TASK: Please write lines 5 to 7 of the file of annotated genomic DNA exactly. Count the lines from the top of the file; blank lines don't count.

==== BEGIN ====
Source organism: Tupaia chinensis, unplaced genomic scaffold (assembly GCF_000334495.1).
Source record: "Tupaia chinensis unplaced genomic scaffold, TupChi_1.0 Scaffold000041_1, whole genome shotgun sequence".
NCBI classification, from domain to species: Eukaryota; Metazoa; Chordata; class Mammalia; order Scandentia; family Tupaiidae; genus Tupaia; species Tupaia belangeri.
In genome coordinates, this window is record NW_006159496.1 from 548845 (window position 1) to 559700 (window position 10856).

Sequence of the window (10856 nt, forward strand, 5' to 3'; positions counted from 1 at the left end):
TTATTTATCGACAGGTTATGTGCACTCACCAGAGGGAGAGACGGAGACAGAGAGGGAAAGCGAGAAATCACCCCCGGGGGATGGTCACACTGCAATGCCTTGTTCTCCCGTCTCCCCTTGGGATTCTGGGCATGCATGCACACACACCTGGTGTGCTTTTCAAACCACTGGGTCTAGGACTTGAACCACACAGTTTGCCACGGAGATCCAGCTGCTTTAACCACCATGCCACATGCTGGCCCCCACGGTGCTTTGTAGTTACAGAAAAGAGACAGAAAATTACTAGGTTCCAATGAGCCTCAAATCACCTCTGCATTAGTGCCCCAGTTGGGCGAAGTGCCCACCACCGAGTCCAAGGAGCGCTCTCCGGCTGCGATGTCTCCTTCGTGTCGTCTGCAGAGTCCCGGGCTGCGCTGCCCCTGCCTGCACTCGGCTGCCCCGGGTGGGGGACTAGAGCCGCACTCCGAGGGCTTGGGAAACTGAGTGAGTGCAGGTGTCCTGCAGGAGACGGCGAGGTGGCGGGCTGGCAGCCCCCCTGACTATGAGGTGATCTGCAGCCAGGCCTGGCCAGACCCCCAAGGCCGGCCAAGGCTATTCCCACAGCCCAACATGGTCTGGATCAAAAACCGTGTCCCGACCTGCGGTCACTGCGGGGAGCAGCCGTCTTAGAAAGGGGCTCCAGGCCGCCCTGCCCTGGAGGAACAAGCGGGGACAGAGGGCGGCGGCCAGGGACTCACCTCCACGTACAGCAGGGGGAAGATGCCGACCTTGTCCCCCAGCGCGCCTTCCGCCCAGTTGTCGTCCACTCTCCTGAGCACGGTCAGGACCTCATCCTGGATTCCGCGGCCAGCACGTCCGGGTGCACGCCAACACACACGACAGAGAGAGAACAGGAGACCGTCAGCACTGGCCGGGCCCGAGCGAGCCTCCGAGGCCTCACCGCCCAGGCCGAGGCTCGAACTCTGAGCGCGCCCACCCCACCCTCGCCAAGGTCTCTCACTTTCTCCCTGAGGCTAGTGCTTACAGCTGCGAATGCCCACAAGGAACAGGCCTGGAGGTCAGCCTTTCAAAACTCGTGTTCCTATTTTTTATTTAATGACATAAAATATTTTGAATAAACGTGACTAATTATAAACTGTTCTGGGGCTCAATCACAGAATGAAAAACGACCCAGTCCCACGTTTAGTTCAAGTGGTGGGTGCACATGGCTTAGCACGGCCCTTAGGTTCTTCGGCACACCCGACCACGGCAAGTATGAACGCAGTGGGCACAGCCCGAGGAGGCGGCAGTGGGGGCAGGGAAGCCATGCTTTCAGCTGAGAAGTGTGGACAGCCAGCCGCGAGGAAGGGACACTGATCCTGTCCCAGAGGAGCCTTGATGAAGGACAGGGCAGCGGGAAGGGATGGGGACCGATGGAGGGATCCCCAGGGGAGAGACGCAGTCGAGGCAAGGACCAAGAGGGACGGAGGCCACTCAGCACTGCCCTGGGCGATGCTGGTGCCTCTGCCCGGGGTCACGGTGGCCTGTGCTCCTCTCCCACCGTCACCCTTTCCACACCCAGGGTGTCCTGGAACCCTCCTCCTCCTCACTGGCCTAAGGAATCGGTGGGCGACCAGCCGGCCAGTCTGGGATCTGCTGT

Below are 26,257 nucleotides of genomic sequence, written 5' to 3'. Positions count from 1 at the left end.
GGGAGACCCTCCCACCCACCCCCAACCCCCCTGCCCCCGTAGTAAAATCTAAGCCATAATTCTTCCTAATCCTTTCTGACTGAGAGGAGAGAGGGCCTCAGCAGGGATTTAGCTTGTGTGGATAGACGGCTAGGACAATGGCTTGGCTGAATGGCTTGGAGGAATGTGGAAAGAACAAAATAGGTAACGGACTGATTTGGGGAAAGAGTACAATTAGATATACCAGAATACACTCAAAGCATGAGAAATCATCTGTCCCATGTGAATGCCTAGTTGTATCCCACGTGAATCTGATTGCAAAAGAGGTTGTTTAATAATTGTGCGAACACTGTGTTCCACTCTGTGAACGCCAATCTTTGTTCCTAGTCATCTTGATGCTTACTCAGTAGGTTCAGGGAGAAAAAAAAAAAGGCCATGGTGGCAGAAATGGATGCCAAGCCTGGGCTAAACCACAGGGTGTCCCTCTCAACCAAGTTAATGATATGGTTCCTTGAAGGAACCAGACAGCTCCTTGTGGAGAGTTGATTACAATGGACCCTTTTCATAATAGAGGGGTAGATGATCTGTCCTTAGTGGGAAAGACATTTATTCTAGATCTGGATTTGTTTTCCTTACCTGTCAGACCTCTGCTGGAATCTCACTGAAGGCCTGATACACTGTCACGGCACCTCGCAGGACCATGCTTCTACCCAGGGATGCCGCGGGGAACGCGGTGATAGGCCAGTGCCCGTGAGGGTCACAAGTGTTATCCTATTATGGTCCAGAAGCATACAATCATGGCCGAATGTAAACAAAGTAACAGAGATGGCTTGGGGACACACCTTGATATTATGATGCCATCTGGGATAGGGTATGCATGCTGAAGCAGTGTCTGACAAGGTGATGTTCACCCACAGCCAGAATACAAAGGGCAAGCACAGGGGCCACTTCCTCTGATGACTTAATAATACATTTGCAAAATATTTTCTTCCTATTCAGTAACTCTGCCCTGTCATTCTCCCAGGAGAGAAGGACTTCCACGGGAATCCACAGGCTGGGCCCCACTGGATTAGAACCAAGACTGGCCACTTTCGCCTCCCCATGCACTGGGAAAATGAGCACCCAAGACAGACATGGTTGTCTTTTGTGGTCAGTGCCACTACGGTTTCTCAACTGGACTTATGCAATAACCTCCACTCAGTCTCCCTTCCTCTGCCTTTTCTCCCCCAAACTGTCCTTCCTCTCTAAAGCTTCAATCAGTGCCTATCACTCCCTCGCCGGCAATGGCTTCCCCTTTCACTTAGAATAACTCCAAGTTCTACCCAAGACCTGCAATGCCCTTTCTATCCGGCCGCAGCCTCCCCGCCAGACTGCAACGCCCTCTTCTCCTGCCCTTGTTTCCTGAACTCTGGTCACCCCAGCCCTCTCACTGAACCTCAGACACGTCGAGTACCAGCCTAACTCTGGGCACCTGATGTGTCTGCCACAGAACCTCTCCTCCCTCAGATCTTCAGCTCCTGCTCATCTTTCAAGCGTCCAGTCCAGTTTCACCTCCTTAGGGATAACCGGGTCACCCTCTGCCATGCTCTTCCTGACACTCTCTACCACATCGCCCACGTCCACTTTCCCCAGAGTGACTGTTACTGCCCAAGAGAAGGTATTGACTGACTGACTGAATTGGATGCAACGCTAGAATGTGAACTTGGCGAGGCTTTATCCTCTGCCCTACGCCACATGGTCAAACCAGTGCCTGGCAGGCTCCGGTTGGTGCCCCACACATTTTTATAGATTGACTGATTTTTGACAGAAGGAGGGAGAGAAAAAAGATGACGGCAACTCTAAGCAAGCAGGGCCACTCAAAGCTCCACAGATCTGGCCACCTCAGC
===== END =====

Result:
Sequence of the window (10856 nt, forward strand, 5' to 3'; positions counted from 1 at the left end):
TTATTTATCGACAGGTTATGTGCACTCACCAGAGGGAGAGACGGAGACAGAGAGGGAAAGCGAGAAATCACCCCCGGGGGATGGTCACACTGCAATGCCTTGTTCTCCCGTCTCCCCTTGGGATTCTGGGCATGCATGCACACACACCTGGTGTGCTTTTCAAACCACTGGGTCTAGGACTTGAACCACACAGTTTGCCACGGAGATCCAGCTGCTTTAACCACCATGCCACATGCTGGCCCCCACGGTGCTTTGTAGTTACAGAAAAGAGACAGAAAATTACTAGGTTCCAATGAGCCTCAAATCACCTCTGCATTAGTGCCCCAGTTGGGCGAAGTGCCCACCACCGAGTCCAAGGAGCGCTCTCCGGCTGCGATGTCTCCTTCGTGTCGTCTGCAGAGTCCCGGGCTGCGCTGCCCCTGCCTGCACTCGGCTGCCCCGGGTGGGGGACTAGAGCCGCACTCCGAGGGCTTGGGAAACTGAGTGAGTGCAGGTGTCCTGCAGGAGACGGCGAGGTGGCGGGCTGGCAGCCCCCCTGACTATGAGGTGATCTGCAGCCAGGCCTGGCCAGACCCCCAAGGCCGGCCAAGGCTATTCCCACAGCCCAACATGGTCTGGATCAAAAACCGTGTCCCGACCTGCGGTCACTGCGGGGAGCAGCCGTCTTAGAAAGGGGCTCCAGGCCGCCCTGCCCTGGAGGAACAAGCGGGGACAGAGGGCGGCGGCCAGGGACTCACCTCCACGTACAGCAGGGGGAAGATGCCGACCTTGTCCCCCAGCGCGCCTTCCGCCCAGTTGTCGTCCACTCTCCTGAGCACGGTCAGGACCTCATCCTGGATTCCGCGGCCAGCACGTCCGGGTGCACGCCAACACACACGACAGAGAGAGAACAGGAGACCGTCAGCACTGGCCGGGCCCGAGCGAGCCTCCGAGGCCTCACCGCCCAGGCCGAGGCTCGAACTCTGAGCGCGCCCACCCCACCCTCGCCAAGGTCTCTCACTTTCTCCCTGAGGCTAGTGCTTACAGCTGCGAATGCCCACAAGGAACAGGCCTGGAGGTCAGCCTTTCAAAACTCGTGTTCCTATTTTTTATTTAATGACATAAAATATTTTGAATAAACGTGACTAATTATAAACTGTTCTGGGGCTCAATCACAGAATGAAAAACGACCCAGTCCCACGTTTAGTTCAAGTGGTGGGTGCACATGGCTTAGCACGGCCCTTAGGTTCTTCGGCACACCCGACCACGGCAAGTATGAACGCAGTGGGCACAGCCCGAGGAGGCGGCAGTGGGGGCAGGGAAGCCATGCTTTCAGCTGAGAAGTGTGGACAGCCAGCCGCGAGGAAGGGACACTGATCCTGTCCCAGAGGAGCCTTGATGAAGGACAGGGCAGCGGGAAGGGATGGGGACCGATGGAGGGATCCCCAGGGGAGAGACGCAGTCGAGGCAAGGACCAAGAGGGACGGAGGCCACTCAGCACTGCCCTGGGCGATGCTGGTGCCTCTGCCCGGGGTCACGGTGGCCTGTGCTCCTCTCCCACCGTCACCCTTTCCACACCCAGGGTGTCCTGGAACCCTCCTCCTCCTCACTGGCCTAAGGAATCGGTGGGCGACCAGCCGGCCAGTCTGGGATCTGCTGT

Below are 26,257 nucleotides of genomic sequence, written 5' to 3'. Positions count from 1 at the left end.